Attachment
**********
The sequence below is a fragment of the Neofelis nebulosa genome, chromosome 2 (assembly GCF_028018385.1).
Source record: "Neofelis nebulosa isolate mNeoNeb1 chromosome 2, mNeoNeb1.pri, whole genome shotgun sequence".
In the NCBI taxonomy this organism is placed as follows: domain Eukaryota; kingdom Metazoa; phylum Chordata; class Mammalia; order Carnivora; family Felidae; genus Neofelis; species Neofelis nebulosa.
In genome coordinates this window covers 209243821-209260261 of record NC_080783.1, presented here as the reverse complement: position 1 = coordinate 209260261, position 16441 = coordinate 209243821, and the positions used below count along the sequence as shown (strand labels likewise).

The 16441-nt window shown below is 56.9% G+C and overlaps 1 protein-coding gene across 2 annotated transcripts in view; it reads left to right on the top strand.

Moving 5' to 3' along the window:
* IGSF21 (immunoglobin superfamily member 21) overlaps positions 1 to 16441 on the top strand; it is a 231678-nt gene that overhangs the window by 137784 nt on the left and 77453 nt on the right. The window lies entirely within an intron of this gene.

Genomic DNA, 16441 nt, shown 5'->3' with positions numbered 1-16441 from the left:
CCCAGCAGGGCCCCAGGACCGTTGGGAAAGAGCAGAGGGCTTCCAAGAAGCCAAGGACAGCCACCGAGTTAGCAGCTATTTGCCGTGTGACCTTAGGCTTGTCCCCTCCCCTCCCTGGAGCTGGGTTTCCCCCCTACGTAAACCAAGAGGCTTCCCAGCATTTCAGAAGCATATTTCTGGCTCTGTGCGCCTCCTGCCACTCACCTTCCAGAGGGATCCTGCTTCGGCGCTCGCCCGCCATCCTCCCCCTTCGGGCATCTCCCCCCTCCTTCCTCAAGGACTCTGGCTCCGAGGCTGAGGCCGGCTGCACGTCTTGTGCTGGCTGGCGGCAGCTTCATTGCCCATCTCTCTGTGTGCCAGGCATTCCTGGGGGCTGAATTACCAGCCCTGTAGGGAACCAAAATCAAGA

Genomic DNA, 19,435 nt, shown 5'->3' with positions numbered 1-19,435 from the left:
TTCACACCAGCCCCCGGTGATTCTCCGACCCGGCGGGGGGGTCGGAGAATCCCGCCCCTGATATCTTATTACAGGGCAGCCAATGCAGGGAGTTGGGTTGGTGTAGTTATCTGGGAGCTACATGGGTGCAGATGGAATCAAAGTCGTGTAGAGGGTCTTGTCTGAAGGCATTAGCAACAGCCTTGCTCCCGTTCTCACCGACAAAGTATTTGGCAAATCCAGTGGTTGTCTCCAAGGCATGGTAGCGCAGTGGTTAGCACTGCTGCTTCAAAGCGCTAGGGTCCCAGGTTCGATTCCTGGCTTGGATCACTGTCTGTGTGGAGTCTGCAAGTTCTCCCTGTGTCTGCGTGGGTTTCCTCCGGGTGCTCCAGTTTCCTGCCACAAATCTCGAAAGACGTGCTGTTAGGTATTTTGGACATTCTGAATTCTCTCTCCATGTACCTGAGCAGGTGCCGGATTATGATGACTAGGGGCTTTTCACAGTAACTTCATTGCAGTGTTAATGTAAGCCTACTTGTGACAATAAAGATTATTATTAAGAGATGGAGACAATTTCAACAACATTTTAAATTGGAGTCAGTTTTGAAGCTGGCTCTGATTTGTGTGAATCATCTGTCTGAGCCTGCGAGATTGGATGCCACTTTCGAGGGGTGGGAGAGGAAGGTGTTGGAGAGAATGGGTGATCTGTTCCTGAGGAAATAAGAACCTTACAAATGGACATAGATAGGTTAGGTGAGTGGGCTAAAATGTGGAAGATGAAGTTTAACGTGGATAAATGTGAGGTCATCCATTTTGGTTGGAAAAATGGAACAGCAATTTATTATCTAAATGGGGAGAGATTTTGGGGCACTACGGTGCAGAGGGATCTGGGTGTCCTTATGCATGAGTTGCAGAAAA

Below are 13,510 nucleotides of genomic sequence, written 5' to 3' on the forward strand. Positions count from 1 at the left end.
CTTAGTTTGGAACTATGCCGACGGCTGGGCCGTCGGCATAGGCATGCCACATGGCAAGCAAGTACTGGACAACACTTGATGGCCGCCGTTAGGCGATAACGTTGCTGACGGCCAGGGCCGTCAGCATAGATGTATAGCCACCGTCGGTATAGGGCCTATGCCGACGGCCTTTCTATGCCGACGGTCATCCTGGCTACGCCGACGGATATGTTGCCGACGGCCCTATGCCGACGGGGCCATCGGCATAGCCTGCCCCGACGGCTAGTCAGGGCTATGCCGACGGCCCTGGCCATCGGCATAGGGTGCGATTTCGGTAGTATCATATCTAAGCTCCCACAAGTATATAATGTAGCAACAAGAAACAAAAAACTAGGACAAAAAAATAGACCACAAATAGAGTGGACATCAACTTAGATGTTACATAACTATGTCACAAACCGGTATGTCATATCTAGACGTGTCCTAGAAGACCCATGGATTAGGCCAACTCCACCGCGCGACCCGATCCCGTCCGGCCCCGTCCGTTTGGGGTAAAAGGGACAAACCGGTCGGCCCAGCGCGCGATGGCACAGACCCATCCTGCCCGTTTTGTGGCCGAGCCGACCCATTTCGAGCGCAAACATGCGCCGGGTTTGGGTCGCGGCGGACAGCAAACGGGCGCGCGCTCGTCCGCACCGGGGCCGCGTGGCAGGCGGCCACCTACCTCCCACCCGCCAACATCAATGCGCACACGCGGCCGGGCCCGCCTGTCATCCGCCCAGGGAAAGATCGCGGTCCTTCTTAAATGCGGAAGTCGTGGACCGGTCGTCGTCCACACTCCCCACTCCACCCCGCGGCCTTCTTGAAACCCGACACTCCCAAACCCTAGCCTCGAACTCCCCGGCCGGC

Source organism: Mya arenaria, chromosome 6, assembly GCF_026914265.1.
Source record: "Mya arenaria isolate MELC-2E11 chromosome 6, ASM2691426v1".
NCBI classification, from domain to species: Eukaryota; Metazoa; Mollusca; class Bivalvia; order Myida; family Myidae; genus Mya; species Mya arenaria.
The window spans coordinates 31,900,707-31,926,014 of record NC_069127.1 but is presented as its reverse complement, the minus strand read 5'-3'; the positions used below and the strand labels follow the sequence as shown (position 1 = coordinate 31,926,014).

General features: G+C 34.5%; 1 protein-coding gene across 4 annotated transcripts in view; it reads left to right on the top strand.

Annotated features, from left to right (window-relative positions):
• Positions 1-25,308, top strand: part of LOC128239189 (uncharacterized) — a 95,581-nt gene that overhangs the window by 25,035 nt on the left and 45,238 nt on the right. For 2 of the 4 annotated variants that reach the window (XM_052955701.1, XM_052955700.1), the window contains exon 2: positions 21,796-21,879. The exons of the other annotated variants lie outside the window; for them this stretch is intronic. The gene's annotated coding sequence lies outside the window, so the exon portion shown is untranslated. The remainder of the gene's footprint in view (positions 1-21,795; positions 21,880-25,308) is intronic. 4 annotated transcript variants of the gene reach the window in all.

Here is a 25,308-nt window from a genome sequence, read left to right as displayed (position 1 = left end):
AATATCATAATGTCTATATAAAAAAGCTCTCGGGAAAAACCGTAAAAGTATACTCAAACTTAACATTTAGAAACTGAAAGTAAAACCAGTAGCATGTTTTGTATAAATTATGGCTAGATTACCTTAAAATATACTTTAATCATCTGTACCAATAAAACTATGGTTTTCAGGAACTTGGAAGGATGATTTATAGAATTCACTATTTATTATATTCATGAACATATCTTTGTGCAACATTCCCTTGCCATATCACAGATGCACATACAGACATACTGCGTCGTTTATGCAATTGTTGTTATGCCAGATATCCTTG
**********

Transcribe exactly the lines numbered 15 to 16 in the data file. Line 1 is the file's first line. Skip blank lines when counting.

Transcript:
Source record: "Mya arenaria isolate MELC-2E11 chromosome 6, ASM2691426v1".
NCBI classification, from domain to species: Eukaryota; Metazoa; Mollusca; class Bivalvia; order Myida; family Myidae; genus Mya; species Mya arenaria.